Idea Almanac

“By the late 1990s, Soros had no doubt as to which side of his persona should dominate. He wanted to be a thinker, a statesman, a great public figure; he did not want to be a neoimperialist and smasher of small currencies. Inevitably, there was a risk that this preference might color his investment views: In a discussion with David Kowitz and Rodney Jones during the Hong Kong meetings, Soros declared confidently that the time for shorting Asian currencies had passed, even though Mahathir’s outburst against markets had triggered a new sell-off in the region. The lieutenants had doubts about the boss’s rosy prognosis, but Soros was not in the mood to listen. Although he would not micromanage the funds’ decisions—he would leave these to Druckenmiller and the team—his optimistic bias was evident.”

Excerpt From: Sebastian Mallaby. “More Money Than God: Hedge Funds and the Making of a New Elite.”

Idea Almanac

Which brings us back to Vinod Khosla. In the two decades he spent at Kleiner Perkins before starting his own venture firm, he learned not to worry about the bets that went to zero. All he could lose was one times his money.” What Khosla cared about were the bets that did pay off, and in the mid-1990s he fastened on an especially audacious and contrarian notion: that, with the coming of the internet, consumers would not be satisfied with a mere doubling or tripling in the capacity of traditional phone lines. Rather, they would clamor for a step change in bandwidth, involving routers that handled data flows a thousand times larger. While the telecom establishment snickered at this sci-fi babble, Khosla set out to kick-start the companies that would make the step change possible. The startups that Khosla backed are largely forgotten names: Juniper, Siara, Cerent. But they illustrate what venture capitalists do best and how they generate both wealth and progress.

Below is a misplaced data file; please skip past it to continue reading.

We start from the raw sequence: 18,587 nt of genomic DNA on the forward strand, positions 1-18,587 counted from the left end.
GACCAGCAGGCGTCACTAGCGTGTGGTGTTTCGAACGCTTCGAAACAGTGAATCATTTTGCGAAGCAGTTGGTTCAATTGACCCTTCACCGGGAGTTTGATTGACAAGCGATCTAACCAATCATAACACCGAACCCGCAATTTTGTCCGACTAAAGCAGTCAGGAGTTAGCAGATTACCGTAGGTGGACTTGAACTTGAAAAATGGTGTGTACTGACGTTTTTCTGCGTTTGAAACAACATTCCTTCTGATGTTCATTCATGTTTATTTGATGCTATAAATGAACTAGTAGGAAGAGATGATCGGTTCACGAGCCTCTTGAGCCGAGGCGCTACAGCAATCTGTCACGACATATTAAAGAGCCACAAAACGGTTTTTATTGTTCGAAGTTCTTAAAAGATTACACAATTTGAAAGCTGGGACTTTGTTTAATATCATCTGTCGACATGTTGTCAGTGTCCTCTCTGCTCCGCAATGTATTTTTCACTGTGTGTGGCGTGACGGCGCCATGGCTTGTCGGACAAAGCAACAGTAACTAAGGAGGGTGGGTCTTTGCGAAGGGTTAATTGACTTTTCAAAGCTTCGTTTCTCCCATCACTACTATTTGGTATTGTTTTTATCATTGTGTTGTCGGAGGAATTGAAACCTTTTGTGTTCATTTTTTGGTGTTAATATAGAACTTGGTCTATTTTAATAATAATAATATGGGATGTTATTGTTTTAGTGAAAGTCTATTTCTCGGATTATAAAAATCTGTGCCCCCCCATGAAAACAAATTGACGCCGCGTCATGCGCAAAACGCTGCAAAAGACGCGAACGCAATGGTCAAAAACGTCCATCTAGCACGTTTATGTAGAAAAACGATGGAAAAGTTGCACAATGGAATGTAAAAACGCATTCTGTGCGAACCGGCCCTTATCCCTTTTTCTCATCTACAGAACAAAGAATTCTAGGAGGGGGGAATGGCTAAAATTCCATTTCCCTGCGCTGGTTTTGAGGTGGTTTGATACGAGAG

The Power Law: Venture Capital and the Making of the New Future

Book Review

The book revolves around the 7 questions every business or in this case every startup must answer. If the company fails to answer even one, than it might not be successful. ( Tesla got 7/7 )